As a SAE student, you will probably face at some point the problem of writing a curriculum vitae (CV) or, as it is also known in North America and Australia, a résumé. Although at a superficial level it looks like a rather easy task, for many of us it is actually a huge struggle. How to write an outstanding CV that draws attentions and leads to a successful job interview? Simple tips from this article will help you in succeeding in this absolutely crucial aspect of your professional life.
Text and illustration by Joanna Wróblewska
Curriculum vitae is a document used by a person to present their professional background and skills. The expression CV is mostly used interchangeably with the term résumé, but you should be aware that in North America and Australia a curriculum vitae is rather a longer version of a professional bio used by experienced professors, lawyers or scientists.
Remember, that a well designed résumé will “sell” your skills, qualifications, abilities and experience to potential employers. It should include you name, address, telephone number, email, and a website address. At the same time, it should present different aspects of your professional experience such as a summary of qualifications, relevant experience, work history and education. You could also include your interests, but this is not obligatory.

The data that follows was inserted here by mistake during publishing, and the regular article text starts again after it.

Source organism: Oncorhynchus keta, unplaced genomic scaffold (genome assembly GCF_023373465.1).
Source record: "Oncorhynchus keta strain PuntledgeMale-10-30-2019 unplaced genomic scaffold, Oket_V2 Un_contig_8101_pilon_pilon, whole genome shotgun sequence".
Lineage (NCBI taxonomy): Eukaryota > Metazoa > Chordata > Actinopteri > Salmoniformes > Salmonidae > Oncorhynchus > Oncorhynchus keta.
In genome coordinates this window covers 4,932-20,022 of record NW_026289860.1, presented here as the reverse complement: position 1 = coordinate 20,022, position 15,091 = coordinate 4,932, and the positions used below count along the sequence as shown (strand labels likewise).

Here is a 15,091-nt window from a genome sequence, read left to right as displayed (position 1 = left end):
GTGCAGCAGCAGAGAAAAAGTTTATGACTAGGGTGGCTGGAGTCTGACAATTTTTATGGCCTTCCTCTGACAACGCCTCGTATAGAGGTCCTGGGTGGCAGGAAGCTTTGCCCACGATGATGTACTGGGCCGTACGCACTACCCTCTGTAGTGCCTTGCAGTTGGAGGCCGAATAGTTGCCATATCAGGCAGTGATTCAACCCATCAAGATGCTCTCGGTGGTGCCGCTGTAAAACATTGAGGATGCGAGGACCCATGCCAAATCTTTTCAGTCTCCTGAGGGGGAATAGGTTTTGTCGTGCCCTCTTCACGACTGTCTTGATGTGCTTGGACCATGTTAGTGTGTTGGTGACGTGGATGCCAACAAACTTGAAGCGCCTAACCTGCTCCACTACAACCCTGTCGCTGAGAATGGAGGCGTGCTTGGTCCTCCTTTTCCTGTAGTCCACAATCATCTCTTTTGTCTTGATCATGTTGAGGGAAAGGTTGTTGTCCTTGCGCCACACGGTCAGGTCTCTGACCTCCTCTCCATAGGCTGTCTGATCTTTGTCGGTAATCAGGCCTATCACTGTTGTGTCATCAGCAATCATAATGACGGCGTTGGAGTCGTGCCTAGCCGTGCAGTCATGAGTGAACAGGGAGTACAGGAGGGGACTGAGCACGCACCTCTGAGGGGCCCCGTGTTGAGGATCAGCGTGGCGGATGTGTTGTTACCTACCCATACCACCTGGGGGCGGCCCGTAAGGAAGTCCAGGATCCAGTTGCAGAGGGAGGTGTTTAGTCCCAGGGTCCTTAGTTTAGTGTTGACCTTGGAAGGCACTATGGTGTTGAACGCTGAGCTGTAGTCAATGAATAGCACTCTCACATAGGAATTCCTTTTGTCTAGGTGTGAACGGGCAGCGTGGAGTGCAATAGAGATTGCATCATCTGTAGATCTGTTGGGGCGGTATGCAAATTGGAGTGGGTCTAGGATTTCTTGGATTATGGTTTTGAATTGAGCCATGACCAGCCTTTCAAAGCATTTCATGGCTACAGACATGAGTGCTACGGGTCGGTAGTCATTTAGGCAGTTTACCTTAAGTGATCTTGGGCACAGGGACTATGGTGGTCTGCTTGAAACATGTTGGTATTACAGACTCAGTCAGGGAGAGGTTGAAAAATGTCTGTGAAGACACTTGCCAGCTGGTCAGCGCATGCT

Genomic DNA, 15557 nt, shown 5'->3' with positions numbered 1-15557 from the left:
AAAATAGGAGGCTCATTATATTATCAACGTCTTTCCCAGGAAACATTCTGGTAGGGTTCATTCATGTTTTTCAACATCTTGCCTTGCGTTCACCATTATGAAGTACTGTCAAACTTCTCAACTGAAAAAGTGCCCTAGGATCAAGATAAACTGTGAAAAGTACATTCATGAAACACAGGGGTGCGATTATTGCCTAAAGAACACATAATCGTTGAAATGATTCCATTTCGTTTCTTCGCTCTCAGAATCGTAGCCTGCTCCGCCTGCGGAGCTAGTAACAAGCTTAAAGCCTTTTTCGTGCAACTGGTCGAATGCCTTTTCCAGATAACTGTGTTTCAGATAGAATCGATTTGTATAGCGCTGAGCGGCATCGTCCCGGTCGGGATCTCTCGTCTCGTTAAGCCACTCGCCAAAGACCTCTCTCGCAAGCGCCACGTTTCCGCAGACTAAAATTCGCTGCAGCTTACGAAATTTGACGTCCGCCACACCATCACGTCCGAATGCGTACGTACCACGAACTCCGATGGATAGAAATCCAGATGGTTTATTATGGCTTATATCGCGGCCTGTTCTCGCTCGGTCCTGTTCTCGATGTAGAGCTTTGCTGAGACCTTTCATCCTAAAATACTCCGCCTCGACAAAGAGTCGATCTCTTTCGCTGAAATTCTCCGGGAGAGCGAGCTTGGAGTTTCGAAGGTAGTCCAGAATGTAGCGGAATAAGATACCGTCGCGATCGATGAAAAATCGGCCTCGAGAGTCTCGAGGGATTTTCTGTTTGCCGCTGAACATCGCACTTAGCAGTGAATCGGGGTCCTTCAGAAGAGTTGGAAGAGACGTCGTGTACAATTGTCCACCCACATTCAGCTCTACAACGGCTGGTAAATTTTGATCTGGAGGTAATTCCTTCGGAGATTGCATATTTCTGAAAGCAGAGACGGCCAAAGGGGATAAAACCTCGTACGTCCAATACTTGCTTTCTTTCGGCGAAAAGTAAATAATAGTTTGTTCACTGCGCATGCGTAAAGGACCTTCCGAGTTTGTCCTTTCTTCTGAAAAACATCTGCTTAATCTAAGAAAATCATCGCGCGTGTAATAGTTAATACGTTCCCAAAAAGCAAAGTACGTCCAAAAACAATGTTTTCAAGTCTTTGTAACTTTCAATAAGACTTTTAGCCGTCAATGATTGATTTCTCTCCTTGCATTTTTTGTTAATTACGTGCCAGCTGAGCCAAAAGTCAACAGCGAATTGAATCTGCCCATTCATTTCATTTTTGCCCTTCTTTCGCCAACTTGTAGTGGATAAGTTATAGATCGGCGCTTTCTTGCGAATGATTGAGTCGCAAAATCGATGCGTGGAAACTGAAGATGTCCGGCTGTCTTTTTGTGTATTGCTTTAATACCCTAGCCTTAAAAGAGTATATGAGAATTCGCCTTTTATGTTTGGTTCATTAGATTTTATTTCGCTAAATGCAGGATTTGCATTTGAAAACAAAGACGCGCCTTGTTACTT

In some European countries it is very common to support a CV with your portrait but in USA, Canada, and England you do not usually include a photograph. If you decide to use a picture, take care of its quality and a proper professional look. Moreover, you should not focus on your ethnicity, sex, family information or age in a résumé – by doing so you always take the risk of being rejected on grounds of discrimination.
Moving from one country to another taught me to be flexible and make changes to my CV every now and then. A good and exciting curriculum vitae truly makes a difference, so I encourage all the SAE students to make it as professional as possible.
1. Define a purpose
An outstanding curriculum vitae is really a quick and brief advertisement of who you are as a professional. It is not an autobiography! Sending a CV to an employer will not guarantee you a position, but it definitely should secure you an interview. This is why it needs to be carefully-written and double-checked before you send it out.
Start writing your résumé from making notes on the position that you would like to apply for and analyzing how it resonates with your experience. Then focus on your professional skills and achievements. Be selective and pick the most interesting information – not everything has to be included in a CV. Remembering about the purpose should always put you back on the right track.
2. Choose a simple design
It is extremely important to choose a simple and clean design for a résumé. Remember to use a readable typeface like Calibri, Verdana or Trebuchet MS. Divide your CV in separate sections, make the titles bigger and/or bolder. Use one additional colour to make the document more interesting. Otherwise, black and shades of grey should do the job. Last but not least, never make your curriculum vitae longer than two pages.